Israeli genetics expert Tal Zaks. (screenshot) screenshot
Israeli genetics expert Tal Zaks

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“We really expect this to work,” Tal Zaks said this week, adding that his company “expect[s] to be able to make a billion doses.”

By Ira Stoll, The Algemeiner

A former Israel Defense Forces medic who is now the chief medical officer of Moderna, one of five drug companies that the US government has identified as finalists in the race for a Covid-19 vaccine, is expressing optimism about the chances that a vaccine will be deployed next year.

“We really expect this to work,” the drug company official, Tal Zaks, said in an online video event this week. He noted the firm had contracted with a manufacturer, and that in 2021, “we expect to be able to make a billion doses.”

Moderna’s vaccine relies on a technology using “messenger RNA,” which Zaks described as “the software of life.” The New York Times reported June 3 that Moderna would be one of five companies chosen as part of the Trump administration’s “warp speed” project to test and deploy a vaccine that would protect against the novel coronavirus. In mid-May, the company announced positive results of an eight-person human trial.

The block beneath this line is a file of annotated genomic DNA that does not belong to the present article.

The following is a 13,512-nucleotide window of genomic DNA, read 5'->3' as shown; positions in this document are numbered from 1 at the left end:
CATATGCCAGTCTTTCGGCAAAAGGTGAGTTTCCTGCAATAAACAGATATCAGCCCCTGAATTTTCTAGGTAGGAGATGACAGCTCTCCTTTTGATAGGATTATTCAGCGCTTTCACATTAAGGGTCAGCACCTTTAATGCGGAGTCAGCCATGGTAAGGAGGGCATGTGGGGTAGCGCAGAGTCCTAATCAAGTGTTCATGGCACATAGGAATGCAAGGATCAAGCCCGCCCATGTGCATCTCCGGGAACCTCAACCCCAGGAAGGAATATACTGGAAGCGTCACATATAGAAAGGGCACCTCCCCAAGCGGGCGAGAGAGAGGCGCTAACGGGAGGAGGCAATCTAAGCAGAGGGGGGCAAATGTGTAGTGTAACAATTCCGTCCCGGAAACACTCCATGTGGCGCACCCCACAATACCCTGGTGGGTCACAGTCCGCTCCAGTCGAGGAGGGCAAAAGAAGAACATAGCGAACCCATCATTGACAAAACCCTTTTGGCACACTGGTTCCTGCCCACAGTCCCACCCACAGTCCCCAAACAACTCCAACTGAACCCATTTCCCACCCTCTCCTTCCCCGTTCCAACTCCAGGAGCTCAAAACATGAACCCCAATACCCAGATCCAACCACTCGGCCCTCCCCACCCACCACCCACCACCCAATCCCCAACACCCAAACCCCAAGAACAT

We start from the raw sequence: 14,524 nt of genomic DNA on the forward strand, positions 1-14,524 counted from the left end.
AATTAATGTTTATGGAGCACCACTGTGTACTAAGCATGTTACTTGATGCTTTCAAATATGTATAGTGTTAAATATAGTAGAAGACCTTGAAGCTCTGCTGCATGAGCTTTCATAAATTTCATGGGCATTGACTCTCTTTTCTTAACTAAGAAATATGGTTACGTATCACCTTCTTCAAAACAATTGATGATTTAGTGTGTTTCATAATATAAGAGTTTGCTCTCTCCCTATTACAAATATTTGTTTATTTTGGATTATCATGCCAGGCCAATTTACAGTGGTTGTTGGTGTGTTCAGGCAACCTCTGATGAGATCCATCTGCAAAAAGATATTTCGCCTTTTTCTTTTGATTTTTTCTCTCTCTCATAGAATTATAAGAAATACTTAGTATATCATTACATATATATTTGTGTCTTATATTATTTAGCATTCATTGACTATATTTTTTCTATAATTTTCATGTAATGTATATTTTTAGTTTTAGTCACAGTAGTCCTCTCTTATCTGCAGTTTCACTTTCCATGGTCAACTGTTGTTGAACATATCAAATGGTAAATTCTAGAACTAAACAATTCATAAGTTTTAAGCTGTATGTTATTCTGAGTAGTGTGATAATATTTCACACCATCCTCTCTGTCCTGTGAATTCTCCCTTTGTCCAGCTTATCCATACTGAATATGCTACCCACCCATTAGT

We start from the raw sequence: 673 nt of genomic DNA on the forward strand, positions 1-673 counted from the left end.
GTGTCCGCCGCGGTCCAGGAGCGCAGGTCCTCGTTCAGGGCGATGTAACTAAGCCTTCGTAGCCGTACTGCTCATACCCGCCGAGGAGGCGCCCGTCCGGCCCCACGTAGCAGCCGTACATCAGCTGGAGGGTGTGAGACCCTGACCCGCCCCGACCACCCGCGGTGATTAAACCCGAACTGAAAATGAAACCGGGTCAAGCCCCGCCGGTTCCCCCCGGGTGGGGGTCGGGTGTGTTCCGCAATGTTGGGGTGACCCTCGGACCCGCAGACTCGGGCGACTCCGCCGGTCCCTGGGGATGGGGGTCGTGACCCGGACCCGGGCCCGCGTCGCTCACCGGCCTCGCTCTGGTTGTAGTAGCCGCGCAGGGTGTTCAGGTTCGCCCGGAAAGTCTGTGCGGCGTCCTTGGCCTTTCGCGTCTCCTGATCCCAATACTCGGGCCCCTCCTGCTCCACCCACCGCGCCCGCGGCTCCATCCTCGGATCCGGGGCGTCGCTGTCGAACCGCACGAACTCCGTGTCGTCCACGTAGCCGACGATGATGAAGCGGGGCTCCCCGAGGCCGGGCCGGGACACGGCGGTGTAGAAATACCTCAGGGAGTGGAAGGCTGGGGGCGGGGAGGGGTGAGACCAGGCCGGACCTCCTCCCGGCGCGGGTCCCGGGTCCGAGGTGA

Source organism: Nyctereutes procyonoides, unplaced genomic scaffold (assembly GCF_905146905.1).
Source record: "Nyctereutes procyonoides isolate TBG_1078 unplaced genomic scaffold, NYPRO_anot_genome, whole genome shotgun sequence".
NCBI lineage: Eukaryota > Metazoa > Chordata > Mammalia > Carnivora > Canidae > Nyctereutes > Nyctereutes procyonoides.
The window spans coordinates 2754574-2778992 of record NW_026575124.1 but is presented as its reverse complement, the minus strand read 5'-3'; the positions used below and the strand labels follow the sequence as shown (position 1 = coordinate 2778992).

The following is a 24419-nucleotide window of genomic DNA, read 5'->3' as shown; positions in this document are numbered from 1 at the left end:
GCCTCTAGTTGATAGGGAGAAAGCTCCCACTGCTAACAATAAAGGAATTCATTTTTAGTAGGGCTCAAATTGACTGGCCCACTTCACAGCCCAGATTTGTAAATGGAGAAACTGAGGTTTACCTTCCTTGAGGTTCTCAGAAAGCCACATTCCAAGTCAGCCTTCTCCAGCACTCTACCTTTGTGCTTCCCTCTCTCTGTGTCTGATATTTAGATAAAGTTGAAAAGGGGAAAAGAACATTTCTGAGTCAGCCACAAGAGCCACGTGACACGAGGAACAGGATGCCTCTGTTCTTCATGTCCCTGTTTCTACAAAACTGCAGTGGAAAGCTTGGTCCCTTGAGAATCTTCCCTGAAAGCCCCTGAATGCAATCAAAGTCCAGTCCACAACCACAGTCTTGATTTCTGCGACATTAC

The federal government’s Biomedical Advanced Research and Development Authority has reportedly agreed to provide $483 million to back Moderna’s vaccine development efforts.

Moderna was founded in 2010 and Zaks joined in March 2015, leaving a much larger firm for a young start-up. He said his wife asked him at the time, “What are you doing?” He said he explained at the time that the messenger RNA technology was promising because of its versatility: “If we can make it work, it can work time and time again.”

For example, he said, the firm was also testing its technology against congenital cytomegalovirus, which can cause hearing loss.

In response to a question about when it would be safe for grandparents to visit with their grandchildren, Zaks said he had planned to visit his mother in Israel for Passover, which coincided with her 80th birthday, but the visit was derailed by the pandemic.

“We Skype every weekend,” he said.

Zaks credited “the first-rate education that I got” at Ben-Gurion University of the Negev, but said the story of how Israel put him on his present course “actually starts from the times I was a medic in the IDF.”

As for other drug companies competing in the effort to develop a vaccine, Zaks said: “I have only two competitors in this race — the virus and the clock.”

The phase three trial of the Moderna vaccine is scheduled to being in July, with results “hopefully by the end of the year.”

As for how long a vaccine would last, Zaks said, “we will worry about durability in 2022. If it is a problem, we just give a booster shot.”

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